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If you look at film clips of MLB games from years ago, you’ll often see umpires dashing madly about and calling plays on the run. Conversely, I think we’ve all seen umpires who seem glued to one spot even when the situation calls for movement.

How we move on the field can affect our performance. Too much and our ability to see and accurately process action will be impaired because our heads, and thus our eyes, will bounce around. Too little and we may end up so far away from a play, or with such a poor angle, that we can’t see all of its elements.

Our image can also suffer. Excessive movement can make it look like we’re trying too hard and are in over our heads. This includes false, or needless, hustle that is usually done just to put on a show. Not enough motion and we can look lazy. Neither of these extremes enhances our image and, as you’ve probably heard, perception can be more important than reality.

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We should strive for a happy medium where we move in a brisk but controlled manner that gets us where we need to be, when we need to be there, and makes it look like we know what we’re doing. For many of us, this is something that requires thought, effort and experience. Even with the aid of mechanics manuals and the sage advice of veteran umpires, it’s a trial-and-error process that takes time. This is one reason why I’ve always talked about the need for umpires just starting out not to get over eager and want to advance too quickly. We can’t know how much we don’t know until we’ve been at this for a while, and it takes time for each person to experiment until we figure out what works best.

Obviously more movement will be needed the smaller the crew, but we can still do it in a controlled manner. Ultimately, the angle we get on a play is more important than being on top of it.

When I had the plate I got in my stance and looked at warmup pitches in both halves of the first inning. This helped me to focus on my timing, get a sense of what and how the pitcher throws and how the catchers receive the ball, and have a get-acquainted chat with the catchers. Plus, I thought this made it look like I took my job more seriously than if I just stood to the side like I wasn’t engaged. But recognizing impressions of us can be formed before the first official pitch is thrown, I neither dragged myself back there nor got there in an overly exuberant manner. Instead, I strove for something in between that looked crisp and businesslike. I also did this when I dusted off the plate.

Say the batter hits an infield grounder with no runners on base. We need to get a few steps down the line to be able to help the base umpire if the throw is awry and the first baseman tries to tag the batter-runner or pulls his foot off the bag. If we take only a step or two — or none — we look like we’re loafing and we’re 90 feet away from being able to provide help if it’s needed. But if we sprint down the line we can’t provide much help because so much movement and head-bobbing make it difficult to process what we see. Again, strike a balance: Briskly move down the line a few steps, get set before the play happens, watch it, provide help if necessary, then crisply trot back behind the plate.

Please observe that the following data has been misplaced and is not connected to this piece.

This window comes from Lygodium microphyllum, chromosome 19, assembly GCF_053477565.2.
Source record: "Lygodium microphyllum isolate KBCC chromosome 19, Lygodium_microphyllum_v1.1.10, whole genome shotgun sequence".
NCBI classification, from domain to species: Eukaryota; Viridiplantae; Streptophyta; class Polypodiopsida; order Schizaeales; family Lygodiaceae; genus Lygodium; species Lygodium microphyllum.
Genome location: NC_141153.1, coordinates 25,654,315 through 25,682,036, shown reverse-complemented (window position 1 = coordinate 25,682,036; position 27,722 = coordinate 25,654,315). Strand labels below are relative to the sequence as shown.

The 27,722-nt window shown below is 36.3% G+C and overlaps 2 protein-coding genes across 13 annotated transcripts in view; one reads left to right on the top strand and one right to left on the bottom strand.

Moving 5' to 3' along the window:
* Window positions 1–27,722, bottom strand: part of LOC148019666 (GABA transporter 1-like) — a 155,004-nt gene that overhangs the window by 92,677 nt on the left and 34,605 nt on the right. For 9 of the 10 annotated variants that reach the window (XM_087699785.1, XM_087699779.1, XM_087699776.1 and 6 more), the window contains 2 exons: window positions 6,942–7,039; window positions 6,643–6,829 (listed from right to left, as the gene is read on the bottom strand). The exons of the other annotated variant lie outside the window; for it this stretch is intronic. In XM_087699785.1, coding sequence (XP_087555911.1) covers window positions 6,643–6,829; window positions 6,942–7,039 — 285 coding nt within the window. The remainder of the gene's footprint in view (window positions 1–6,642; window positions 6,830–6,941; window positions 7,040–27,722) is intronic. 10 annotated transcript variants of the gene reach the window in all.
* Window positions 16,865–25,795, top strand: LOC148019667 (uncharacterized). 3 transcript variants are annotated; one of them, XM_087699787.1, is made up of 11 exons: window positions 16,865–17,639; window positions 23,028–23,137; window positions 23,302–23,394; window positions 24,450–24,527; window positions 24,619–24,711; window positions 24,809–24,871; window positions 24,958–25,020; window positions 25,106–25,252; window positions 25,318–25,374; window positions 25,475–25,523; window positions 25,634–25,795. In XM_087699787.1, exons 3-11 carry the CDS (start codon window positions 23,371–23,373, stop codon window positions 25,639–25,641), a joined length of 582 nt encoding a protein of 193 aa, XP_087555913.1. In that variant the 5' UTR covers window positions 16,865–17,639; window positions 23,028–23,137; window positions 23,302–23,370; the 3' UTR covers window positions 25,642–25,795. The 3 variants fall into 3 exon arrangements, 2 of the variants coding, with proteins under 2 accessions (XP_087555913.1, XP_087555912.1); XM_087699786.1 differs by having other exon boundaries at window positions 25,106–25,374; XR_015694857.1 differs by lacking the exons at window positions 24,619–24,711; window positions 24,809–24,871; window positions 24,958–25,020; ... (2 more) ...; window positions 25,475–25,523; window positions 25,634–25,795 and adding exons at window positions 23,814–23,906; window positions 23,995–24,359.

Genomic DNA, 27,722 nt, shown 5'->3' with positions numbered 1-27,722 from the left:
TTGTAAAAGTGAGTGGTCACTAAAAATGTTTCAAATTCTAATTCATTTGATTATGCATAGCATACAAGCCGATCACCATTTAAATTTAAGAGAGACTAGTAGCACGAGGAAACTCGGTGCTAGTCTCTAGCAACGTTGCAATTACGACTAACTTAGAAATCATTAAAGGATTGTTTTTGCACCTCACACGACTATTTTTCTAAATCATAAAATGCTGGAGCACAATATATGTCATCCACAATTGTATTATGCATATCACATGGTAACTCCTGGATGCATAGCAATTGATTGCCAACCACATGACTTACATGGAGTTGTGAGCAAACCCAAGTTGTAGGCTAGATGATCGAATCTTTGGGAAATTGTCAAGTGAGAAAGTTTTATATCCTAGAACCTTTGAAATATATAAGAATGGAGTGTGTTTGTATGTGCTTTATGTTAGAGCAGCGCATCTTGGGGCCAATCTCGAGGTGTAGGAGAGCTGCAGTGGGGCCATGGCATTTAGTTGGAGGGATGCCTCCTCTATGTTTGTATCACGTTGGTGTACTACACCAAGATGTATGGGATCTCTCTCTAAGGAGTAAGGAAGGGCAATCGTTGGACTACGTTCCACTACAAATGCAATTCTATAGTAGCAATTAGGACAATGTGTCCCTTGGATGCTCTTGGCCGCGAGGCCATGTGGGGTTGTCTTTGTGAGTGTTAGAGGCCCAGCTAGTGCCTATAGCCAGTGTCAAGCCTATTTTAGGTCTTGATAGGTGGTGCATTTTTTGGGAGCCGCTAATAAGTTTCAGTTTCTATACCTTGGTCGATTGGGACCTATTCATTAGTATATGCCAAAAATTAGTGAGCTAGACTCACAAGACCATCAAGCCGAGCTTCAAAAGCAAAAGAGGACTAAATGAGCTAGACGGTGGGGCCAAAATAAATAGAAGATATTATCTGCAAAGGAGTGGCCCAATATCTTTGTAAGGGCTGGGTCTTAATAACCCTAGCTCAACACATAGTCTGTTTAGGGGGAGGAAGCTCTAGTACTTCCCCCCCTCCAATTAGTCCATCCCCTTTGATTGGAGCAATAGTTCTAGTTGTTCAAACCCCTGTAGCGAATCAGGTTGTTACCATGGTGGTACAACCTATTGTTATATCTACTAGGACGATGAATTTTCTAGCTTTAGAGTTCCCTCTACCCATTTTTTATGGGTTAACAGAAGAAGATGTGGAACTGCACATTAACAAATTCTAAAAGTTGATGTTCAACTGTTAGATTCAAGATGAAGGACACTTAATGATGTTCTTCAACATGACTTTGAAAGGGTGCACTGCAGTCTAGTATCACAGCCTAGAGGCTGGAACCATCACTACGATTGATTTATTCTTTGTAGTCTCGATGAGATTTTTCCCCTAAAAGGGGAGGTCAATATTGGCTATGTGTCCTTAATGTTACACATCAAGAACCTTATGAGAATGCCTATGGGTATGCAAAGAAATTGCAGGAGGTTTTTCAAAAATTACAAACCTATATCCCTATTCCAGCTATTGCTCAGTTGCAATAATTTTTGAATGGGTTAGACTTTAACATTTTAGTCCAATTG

We may not think much about between-inning movement, but it can be important. Eyes may be on us, especially if we made a pivotal call to end the inning. I didn’t bounce out from behind the plate and yell at the team taking the field, “Let’s hustle, guys” because I thought that was corny, but I also didn’t slouch around, get down on a knee, etc., while the teams changed sides. I took a few steps down the line and stood there in an upright but not rigid manner. If I got together with a partner on the bases (which we should keep to a minimum) I made sure I was back in position to start the inning.

Depending on the size of the crew and whether an umpire goes out on a trouble ball, we may have coverage responsibilities at any base. If we move too slowly we may never get correctly positioned to make a call, so we’ll have to make it long distance; right or wrong, this will open us up to criticism. But if we take off like a sprinter out of the blocks we may interfere with players or throws, needlessly get to a base when no play is developing, overrun the play and be out of position, or otherwise make ourselves useless. When the ball is hit, glide, in a controlled manner, a few steps toward the base we may need to cover, stop and read the play. If it looks like action may develop, we need only take a few more steps and we’ll be there in time to stop, get set and make the call.

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When there’s a trouble ball in the outfield, each base umpire should pause, read its direction and trajectory, and react by going out (trying to make sure that another umpire doesn’t do so) or rotating on the bases if another one does. If you go out, don’t keep running, because your head and eyes will be moving at the crucial time when you have to make a ruling. Go out briskly, but not full tilt, and then, while you may end up farther away from the play than you’d like, stop so you’ve got a controlled look at whether the catch is made, the ball is fair or foul or whatever. As is the case with plays on the bases, getting a good angle on a trouble ball is more important than being on top of it.

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Note: This article is archival in nature. Rules, interpretations, mechanics, philosophies and other information may or may not be correct for the current year.

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